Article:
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Gassan Diamonds was founded in October 1945 by Samuel Gassan. Back then the company concentrated primarily on cutting diamonds and importing and exporting both rough and polished diamonds,gems and jewels. By 1960, Gassan moved to a larger factory. It was at this location that Gassan first developed into a “tourist attraction”. Tourists came from every corner of the world to Amsterdam to see diamond cutters at work. International promotions and wholesaling had become key elements of the company”s strategy. The first location abroad was opened in 1952 in Belgium (Antwerp) and shortly thereafter in Germany (Pforzheim and then Dusseldorf in 1959),in Israel (Tel Aviv) in 1960,Switzerland (Zug) in 1966 and the US (New York) in 1980. Since 1967, Gassan has also operated a representative office in Tokyo for promotional purposes.
In January 1996 Gassan purchased the Amsterdam Diamond Center that sells diamonds,watches and jewelry from two ideally located shops in the heart of Amsterdam. The Amsterdam Diamond Center is particularly complementary because the business serves tourists who visit the city center after touring Gassan Diamonds. In 1997 two after-sales offices were opened in Beijing on the Chinese mainland and in Jakarta,Indonesia. And Gassan opened an after-sales office in Hong Kong in 1999. Gassan Diamonds recognizes the importance of the tourism aspect within its branch of industry. The aim is to promote Amsterdam”s standing as a “City of Diamonds,” a reputation that the city has enjoyed since 1586. Gassan currently has approximately 500 employees.
This is one tired place. It looks like they gave up on trying to be classy and elegant sometime in the nineties. The place is stuffy, outdated and unpleasant. The only thing worse than the atmosphere was the service. We were “helped” by an exceedingly bored and unhelpful saleswoman who should have retired 15 years before. After much prodding from us, we were finally shown some diamonds and rings. This place screams tourist trap.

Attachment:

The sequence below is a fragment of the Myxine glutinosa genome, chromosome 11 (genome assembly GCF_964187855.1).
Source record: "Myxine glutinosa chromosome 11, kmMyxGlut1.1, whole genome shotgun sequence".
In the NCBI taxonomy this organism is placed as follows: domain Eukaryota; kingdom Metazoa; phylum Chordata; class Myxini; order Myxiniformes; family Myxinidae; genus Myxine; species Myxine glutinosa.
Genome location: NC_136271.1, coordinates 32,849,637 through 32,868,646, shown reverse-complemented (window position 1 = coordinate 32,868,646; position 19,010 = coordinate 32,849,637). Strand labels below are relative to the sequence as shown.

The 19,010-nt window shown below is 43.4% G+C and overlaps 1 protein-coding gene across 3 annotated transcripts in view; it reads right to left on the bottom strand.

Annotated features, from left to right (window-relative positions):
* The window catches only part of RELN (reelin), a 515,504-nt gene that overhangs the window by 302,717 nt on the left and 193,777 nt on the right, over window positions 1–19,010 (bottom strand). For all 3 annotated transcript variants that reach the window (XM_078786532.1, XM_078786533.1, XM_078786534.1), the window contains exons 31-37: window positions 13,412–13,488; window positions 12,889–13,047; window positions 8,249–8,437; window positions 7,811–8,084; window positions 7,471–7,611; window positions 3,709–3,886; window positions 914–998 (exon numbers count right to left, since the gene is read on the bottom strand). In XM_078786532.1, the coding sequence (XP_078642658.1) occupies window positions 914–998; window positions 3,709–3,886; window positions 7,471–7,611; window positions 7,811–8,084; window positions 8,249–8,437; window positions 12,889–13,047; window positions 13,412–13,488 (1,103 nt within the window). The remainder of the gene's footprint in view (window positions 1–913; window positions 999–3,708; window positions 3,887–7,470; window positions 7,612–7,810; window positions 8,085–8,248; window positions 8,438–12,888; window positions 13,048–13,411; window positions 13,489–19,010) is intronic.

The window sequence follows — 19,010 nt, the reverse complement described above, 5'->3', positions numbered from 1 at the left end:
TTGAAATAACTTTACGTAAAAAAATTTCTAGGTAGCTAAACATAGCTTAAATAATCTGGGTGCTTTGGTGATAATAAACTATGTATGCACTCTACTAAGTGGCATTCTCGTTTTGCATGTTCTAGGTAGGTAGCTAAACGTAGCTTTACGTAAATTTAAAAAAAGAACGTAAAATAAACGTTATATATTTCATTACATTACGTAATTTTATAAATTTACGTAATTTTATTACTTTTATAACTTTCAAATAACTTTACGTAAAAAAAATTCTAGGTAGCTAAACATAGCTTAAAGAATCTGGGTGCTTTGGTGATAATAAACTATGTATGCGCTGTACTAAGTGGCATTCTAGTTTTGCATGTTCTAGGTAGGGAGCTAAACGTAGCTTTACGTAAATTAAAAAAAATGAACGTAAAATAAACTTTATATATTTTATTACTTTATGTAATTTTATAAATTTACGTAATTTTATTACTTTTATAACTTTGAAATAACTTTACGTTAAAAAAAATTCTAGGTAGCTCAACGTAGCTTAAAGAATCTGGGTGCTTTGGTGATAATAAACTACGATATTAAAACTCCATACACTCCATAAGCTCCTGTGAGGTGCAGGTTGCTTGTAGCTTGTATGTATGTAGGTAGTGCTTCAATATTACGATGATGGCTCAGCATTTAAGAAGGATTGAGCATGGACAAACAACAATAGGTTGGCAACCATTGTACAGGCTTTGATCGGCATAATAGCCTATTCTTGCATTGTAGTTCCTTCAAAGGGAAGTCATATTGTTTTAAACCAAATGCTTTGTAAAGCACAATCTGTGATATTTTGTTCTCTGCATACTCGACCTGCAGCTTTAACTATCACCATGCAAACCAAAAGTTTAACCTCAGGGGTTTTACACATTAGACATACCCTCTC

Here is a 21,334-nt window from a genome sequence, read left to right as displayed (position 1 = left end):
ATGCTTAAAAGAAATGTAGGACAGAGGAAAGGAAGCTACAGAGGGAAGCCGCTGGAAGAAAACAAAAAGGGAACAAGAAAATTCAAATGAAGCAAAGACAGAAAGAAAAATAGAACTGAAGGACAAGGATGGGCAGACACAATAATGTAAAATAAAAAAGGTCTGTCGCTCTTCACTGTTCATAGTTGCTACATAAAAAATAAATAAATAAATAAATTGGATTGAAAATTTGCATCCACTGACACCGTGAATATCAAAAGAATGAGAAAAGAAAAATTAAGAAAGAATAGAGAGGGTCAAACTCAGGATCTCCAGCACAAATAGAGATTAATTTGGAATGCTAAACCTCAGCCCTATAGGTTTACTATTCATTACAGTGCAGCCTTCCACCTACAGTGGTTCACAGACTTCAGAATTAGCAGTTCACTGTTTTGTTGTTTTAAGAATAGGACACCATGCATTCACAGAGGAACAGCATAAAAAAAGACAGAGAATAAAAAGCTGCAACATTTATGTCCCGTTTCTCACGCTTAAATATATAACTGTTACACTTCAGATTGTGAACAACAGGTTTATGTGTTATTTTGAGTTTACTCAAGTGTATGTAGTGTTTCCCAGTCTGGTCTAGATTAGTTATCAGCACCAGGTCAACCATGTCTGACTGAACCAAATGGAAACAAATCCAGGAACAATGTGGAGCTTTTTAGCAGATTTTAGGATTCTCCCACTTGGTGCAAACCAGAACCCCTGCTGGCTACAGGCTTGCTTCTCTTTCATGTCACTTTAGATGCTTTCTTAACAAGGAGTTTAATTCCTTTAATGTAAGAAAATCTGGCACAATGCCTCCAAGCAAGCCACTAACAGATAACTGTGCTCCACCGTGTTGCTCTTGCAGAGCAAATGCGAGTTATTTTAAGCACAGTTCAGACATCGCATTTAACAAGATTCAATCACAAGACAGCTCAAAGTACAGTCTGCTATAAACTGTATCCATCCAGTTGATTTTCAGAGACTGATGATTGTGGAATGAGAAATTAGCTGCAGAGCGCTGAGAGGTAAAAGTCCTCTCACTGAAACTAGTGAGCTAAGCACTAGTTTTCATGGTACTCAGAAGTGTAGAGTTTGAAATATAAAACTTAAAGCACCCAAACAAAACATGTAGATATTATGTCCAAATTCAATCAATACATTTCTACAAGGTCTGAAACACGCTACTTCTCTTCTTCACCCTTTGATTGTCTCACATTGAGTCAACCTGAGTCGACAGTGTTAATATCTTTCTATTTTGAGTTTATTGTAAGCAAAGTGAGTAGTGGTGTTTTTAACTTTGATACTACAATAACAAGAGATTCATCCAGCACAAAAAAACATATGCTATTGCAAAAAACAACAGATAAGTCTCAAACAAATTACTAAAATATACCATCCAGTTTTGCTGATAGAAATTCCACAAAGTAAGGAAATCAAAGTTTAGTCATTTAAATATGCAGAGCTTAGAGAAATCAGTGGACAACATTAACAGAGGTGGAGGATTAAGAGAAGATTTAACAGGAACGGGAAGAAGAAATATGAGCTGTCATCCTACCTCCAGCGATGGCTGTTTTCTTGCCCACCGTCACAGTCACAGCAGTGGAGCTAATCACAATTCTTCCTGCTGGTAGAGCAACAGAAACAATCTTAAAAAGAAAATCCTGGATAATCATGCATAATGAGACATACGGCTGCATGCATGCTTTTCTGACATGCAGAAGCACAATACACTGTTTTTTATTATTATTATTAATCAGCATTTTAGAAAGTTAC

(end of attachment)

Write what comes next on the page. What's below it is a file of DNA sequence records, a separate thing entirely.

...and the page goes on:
I was absolutely stunned at the quality, or lack thereof, of the diamonds we were shown. To start, they did not use GIA certification, but the much weaker HRD certificates (you can read our article here). So all of the quality claims were inflated. And the first diamond they showed me was a horridly cut (64% depth) H I1 (really an I2) with huge black inclusions in an 18kt white gold solitaire for € 8,067. After seeing a few more embarrassments (no point listing them all), they finally showed us a relatively decent diamond; A 1.02 F VS1 very good cut in a white gold solitaire setting. The price for this one was an insane € 23,125.
First let’s take into account that they use a weak certificate to make inflated quality claims. Being generous, I will only adjust the color and clarity by one grade each, giving them the large benefit of the doubt. Take a look at this 1.00ct G VS2 excellent cut from Blue Nile. Adding that diamond to this beautiful solitaire setting and you get a total price of € 7,099. That means Gassan is charging you THREE TIMES THE PRICE for the same ring. And this was the only diamond they showed us that wasn’t a complete piece of garbage. I was dumbfounded by the prices there. I get that their real estate is prime, but the place oozes anything but luxury. The service was terrible (the live chat person on Blue Nile was far more knowledgeable and helpful), and the product was not particularly impressive.
I found Gassan to be such a bad choice, I was offended. If I’m going to spend my hard earned money, I’d like for the product to be priced fairly and to have the store at least pretend they are making an effort to provide me service. They should be ashamed at the quality, value and service they are offering. You can get a far superior product for a ⅓ of the price ordering from Blue Nile or another reputable jeweler.
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